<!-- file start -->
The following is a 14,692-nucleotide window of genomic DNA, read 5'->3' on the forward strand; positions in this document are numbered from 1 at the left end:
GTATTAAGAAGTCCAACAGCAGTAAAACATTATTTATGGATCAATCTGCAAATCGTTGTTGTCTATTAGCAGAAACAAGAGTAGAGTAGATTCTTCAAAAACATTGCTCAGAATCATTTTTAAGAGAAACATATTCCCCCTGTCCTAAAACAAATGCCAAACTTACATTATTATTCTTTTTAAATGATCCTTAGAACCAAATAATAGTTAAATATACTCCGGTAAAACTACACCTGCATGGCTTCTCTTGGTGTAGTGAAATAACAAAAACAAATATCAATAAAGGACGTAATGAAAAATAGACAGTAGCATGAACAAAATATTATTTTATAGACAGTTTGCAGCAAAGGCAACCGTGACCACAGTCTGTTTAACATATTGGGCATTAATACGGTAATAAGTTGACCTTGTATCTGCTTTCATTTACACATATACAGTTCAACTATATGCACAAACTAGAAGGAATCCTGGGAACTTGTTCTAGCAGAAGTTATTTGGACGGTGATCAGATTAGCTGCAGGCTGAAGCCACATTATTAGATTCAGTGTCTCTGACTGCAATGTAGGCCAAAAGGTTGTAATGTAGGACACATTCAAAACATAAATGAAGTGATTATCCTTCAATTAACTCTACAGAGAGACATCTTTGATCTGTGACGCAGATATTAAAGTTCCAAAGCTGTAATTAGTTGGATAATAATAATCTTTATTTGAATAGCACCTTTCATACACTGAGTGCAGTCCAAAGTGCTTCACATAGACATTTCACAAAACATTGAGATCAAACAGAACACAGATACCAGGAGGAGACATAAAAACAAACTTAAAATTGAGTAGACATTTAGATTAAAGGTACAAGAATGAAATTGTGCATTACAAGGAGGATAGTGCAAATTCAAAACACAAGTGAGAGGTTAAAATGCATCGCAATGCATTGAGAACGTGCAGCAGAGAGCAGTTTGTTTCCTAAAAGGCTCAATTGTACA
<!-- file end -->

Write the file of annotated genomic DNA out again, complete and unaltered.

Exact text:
The following is a 14,692-nucleotide window of genomic DNA, read 5'->3' on the forward strand; positions in this document are numbered from 1 at the left end:
GTATTAAGAAGTCCAACAGCAGTAAAACATTATTTATGGATCAATCTGCAAATCGTTGTTGTCTATTAGCAGAAACAAGAGTAGAGTAGATTCTTCAAAAACATTGCTCAGAATCATTTTTAAGAGAAACATATTCCCCCTGTCCTAAAACAAATGCCAAACTTACATTATTATTCTTTTTAAATGATCCTTAGAACCAAATAATAGTTAAATATACTCCGGTAAAACTACACCTGCATGGCTTCTCTTGGTGTAGTGAAATAACAAAAACAAATATCAATAAAGGACGTAATGAAAAATAGACAGTAGCATGAACAAAATATTATTTTATAGACAGTTTGCAGCAAAGGCAACCGTGACCACAGTCTGTTTAACATATTGGGCATTAATACGGTAATAAGTTGACCTTGTATCTGCTTTCATTTACACATATACAGTTCAACTATATGCACAAACTAGAAGGAATCCTGGGAACTTGTTCTAGCAGAAGTTATTTGGACGGTGATCAGATTAGCTGCAGGCTGAAGCCACATTATTAGATTCAGTGTCTCTGACTGCAATGTAGGCCAAAAGGTTGTAATGTAGGACACATTCAAAACATAAATGAAGTGATTATCCTTCAATTAACTCTACAGAGAGACATCTTTGATCTGTGACGCAGATATTAAAGTTCCAAAGCTGTAATTAGTTGGATAATAATAATCTTTATTTGAATAGCACCTTTCATACACTGAGTGCAGTCCAAAGTGCTTCACATAGACATTTCACAAAACATTGAGATCAAACAGAACACAGATACCAGGAGGAGACATAAAAACAAACTTAAAATTGAGTAGACATTTAGATTAAAGGTACAAGAATGAAATTGTGCATTACAAGGAGGATAGTGCAAATTCAAAACACAAGTGAGAGGTTAAAATGCATCGCAATGCATTGAGAACGTGCAGCAGAGAGCAGTTTGTTTCCTAAAAGGCTCAATTGTACA